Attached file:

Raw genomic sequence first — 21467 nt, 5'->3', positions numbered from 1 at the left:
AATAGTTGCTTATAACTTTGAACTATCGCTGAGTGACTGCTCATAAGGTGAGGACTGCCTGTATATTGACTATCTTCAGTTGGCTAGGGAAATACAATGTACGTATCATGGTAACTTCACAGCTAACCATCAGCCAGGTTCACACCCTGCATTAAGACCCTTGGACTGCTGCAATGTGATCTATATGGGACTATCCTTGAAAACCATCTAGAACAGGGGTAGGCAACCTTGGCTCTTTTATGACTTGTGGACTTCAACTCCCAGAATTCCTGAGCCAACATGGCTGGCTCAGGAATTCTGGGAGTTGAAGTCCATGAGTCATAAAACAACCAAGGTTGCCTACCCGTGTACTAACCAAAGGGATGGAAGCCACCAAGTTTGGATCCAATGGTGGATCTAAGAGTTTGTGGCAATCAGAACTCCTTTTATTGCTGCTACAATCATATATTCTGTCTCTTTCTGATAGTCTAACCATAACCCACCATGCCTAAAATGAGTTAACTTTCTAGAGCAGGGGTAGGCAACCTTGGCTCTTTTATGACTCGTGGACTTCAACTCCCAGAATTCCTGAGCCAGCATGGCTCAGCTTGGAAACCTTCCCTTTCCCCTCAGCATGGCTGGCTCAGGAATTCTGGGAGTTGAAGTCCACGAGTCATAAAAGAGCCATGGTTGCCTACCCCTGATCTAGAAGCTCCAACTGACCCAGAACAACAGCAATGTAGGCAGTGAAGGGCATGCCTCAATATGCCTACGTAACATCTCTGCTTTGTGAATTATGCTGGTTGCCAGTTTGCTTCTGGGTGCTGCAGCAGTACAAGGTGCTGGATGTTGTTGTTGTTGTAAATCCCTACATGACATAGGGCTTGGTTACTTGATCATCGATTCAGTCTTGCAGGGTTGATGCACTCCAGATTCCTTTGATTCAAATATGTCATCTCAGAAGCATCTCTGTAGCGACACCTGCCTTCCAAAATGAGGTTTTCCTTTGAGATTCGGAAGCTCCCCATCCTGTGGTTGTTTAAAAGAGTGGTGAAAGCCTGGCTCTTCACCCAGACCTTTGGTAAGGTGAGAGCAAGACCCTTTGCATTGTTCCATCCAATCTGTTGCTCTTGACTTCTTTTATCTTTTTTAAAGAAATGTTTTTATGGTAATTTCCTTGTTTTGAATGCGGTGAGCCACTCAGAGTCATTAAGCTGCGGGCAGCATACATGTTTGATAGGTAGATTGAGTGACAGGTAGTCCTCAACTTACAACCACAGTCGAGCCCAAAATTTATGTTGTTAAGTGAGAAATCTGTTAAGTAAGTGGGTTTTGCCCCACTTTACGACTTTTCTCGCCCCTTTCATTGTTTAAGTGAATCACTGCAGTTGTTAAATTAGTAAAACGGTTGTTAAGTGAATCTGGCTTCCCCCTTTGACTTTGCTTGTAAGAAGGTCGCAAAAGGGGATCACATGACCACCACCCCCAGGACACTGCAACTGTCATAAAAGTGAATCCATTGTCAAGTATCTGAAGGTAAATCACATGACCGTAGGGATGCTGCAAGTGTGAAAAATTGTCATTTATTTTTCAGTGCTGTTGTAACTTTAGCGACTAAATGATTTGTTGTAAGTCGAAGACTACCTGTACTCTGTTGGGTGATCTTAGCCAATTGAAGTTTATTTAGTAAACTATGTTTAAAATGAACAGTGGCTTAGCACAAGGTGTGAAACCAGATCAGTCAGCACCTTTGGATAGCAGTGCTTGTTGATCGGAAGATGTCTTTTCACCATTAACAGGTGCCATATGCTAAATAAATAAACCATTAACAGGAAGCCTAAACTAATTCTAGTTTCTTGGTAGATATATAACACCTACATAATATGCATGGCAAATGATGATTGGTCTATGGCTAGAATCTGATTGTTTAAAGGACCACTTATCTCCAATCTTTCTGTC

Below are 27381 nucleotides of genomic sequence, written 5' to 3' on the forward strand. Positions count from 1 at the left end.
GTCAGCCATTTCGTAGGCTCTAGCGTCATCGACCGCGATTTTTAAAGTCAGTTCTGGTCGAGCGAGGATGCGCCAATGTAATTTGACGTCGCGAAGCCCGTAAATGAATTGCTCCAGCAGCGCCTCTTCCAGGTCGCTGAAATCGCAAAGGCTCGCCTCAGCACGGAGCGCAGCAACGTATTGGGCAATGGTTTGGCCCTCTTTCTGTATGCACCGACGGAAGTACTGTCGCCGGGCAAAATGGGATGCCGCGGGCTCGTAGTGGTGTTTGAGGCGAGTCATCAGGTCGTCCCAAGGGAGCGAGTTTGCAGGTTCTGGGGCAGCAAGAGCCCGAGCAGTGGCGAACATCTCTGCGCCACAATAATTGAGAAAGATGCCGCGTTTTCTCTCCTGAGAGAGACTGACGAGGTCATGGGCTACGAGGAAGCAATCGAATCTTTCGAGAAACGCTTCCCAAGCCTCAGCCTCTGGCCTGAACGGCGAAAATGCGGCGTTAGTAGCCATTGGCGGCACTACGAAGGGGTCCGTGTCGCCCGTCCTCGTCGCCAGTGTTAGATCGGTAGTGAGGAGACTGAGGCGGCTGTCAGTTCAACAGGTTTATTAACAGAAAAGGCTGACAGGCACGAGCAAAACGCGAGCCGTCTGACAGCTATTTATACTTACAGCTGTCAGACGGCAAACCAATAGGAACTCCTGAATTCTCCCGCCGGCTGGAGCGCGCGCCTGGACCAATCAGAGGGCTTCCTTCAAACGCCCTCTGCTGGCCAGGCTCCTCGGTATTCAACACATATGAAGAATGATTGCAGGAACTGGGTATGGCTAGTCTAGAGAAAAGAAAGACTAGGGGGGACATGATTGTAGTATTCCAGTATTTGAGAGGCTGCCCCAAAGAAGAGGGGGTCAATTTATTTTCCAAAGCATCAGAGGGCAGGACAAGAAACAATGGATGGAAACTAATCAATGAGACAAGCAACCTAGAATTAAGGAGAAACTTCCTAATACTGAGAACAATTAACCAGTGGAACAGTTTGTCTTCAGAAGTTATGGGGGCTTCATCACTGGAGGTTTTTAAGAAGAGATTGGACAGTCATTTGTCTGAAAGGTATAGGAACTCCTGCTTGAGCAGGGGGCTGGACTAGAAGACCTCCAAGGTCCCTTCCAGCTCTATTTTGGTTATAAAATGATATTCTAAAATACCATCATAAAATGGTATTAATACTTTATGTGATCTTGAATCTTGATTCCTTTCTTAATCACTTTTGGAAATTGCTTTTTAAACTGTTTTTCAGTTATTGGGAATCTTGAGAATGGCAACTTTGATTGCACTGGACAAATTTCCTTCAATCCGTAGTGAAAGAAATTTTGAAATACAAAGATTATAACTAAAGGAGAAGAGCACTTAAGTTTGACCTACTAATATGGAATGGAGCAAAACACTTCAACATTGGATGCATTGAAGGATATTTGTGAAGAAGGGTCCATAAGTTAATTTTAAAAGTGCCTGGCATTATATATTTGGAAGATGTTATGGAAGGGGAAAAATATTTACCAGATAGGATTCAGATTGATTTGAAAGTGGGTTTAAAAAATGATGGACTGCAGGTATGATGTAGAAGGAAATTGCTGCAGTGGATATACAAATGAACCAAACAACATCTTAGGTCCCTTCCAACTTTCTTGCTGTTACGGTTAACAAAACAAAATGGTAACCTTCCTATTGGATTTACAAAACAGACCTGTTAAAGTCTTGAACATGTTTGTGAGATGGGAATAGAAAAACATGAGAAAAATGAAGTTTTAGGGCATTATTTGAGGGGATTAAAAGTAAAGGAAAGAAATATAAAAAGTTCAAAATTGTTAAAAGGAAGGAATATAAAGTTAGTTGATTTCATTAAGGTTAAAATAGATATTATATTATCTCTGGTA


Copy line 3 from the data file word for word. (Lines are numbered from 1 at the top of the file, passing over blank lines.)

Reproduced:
Below are 27381 nucleotides of genomic sequence, written 5' to 3' on the forward strand. Positions count from 1 at the left end.